One of the many (and there are many) traits that I don t like about myself is that I often take things for granted.
Just yesterday, for instance, I offered my insights into the fine art of making one of the most popular staple dishes for Easter The recipe was fine and despite some serious lapses in syntax and grammar in my commentary, everything was fine.
What I failed to remember was that for many people the hardest part about making deviled eggs is actually the first and most elementary step. You can t make a deviled egg without boiled eggs and there, gentle readers, is the rub.
Boiling an egg can be a daunting task, especially if you ve never done it before. Granted, it is a very easy thing to mess up. You can boil them too much and they turn out like rubber balls, or you can boil them too little and the yolk is runny.
But it is also a fact that all of this is all very easy to fix.
(and the year before and the year before and the year before). It s fairly straightforward and easy.
Trust me, this will come in handy in a couple of weeks when you will be pressed into service for boiling eggs to use for Easter eggs.
Now that we ve got that out of the way, let s continue today our discourse on the proper methodology for making the best deviled eggs in the world.
Don t be confused by the name deviled because these heavenly concoctions have nothing to do with anything evil. The term dates back a couple of hundred years and has come to denote spicy of especially zesty foods.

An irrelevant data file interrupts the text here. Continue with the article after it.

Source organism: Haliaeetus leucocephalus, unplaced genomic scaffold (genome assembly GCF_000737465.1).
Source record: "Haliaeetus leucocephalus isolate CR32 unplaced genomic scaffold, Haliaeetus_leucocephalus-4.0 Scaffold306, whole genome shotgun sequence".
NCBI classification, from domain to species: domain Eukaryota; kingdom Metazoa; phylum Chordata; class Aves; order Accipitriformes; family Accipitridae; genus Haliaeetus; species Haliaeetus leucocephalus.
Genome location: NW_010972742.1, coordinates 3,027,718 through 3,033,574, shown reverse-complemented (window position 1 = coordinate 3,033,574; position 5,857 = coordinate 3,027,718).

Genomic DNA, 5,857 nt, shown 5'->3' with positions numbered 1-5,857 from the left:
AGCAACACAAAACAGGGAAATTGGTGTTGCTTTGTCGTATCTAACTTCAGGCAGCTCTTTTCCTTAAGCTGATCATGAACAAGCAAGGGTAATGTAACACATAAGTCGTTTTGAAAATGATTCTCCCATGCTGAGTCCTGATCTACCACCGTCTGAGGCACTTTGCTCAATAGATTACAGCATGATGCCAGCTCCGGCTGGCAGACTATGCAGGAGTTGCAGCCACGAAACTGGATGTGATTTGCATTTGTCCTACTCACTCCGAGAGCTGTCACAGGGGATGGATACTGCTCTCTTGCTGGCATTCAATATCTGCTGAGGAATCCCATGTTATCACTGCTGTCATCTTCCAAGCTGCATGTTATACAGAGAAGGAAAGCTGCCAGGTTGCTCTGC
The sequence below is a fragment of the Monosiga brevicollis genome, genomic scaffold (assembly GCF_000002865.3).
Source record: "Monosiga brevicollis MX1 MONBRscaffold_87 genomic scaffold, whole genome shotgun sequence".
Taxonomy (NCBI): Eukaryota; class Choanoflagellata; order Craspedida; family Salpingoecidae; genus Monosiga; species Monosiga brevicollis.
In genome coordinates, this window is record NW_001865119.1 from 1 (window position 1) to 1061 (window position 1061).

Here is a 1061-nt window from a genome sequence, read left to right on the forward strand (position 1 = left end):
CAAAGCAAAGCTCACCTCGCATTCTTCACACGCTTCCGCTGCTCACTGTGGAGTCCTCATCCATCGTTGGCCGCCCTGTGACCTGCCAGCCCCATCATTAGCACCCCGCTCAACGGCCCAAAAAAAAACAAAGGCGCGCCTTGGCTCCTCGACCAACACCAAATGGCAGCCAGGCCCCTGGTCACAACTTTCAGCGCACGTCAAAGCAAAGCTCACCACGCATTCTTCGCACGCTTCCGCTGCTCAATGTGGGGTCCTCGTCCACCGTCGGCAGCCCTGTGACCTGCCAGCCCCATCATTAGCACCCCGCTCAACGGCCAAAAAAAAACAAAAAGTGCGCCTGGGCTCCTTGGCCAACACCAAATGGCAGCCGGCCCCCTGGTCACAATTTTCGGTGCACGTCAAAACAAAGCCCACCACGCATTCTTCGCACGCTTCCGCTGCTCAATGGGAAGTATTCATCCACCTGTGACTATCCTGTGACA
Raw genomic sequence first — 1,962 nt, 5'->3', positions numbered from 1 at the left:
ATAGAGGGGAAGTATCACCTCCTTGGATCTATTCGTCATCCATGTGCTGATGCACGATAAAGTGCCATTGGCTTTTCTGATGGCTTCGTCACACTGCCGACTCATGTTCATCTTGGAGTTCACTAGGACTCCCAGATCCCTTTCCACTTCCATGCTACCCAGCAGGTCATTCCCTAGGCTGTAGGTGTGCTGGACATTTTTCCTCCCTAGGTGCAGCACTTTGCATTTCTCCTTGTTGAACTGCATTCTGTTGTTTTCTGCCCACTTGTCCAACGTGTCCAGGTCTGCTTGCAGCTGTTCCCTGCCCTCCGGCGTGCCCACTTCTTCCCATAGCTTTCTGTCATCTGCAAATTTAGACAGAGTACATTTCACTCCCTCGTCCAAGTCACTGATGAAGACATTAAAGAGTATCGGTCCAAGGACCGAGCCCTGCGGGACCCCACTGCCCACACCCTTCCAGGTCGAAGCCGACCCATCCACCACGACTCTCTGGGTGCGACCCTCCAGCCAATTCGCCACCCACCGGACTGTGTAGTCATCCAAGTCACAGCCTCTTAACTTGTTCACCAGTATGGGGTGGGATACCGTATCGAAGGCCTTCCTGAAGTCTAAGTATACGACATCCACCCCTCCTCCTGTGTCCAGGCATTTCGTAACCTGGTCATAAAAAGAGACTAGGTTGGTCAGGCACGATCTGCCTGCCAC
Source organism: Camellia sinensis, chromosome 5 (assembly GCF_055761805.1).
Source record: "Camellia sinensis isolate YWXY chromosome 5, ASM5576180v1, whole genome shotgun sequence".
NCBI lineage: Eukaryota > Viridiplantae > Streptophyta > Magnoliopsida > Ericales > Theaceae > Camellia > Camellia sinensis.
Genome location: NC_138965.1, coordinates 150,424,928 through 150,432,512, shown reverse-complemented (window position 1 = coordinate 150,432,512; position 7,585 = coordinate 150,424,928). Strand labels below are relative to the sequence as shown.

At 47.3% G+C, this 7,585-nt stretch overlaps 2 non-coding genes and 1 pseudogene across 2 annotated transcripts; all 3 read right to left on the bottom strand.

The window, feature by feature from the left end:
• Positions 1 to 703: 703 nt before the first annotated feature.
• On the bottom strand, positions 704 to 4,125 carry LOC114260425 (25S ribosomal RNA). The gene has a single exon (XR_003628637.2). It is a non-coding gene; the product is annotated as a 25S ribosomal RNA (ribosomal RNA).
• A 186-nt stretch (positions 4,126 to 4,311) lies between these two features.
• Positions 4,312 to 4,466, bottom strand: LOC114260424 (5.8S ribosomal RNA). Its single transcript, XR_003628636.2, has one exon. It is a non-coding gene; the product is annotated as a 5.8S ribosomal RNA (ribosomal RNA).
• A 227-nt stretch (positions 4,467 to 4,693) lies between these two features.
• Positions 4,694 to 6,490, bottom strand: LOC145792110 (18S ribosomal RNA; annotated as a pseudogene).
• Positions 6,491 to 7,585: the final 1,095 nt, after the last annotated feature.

In that regard, I suppose, just about everything I cook falls under that rather broad and ill-defined umbrella; spicy is just about how I do everything.
One of things we agreed upon early was that there is really no wrong way to make a deviled egg. There are only variations on the theme and all of them (at least as far as I ve been able to determine) are good.
Here s a terrific recipe that really takes that deviled thing to the next level literally.
I m not revealing any state secrets when I confess that I have a certain fondness for deviled ham. Like a lot of folks of a certain age (old), I grew up eating it as a base for a sandwich or other food usually eaten in a hurry. It was good and it served a purpose.
Don't get me wrong; I don' eat it often. But when I do I want it to count and this is a good way to use the spicy flavor of the ham to add another layer of goodness to the deviled egg experience. I found this one floating about on the Internet and I m sure there are plenty of similar applications out there, too.
So boil up a pot of eggs and try something doubly devilishly good. It s almost Easter so get busy.
8 hard-cooked eggs (see note)
cup deviled ham spread
cup finely chopped green onions
cup sweet pickle relish
1/3 cup finely chopped celery
1/3 cup mayonnaise
1 teaspoon prepared mustard
1/8 teaspoon salt
1/8 teaspoon pepper
Slice eggs in half lengthwise; remove yolks and set whites aside.
In a small bowl, mash yolks with a fork. Add the next eight ingredients; mix well. Stuff or pipe into egg whites. Refrigerate until serving. Sprinkle with paprika.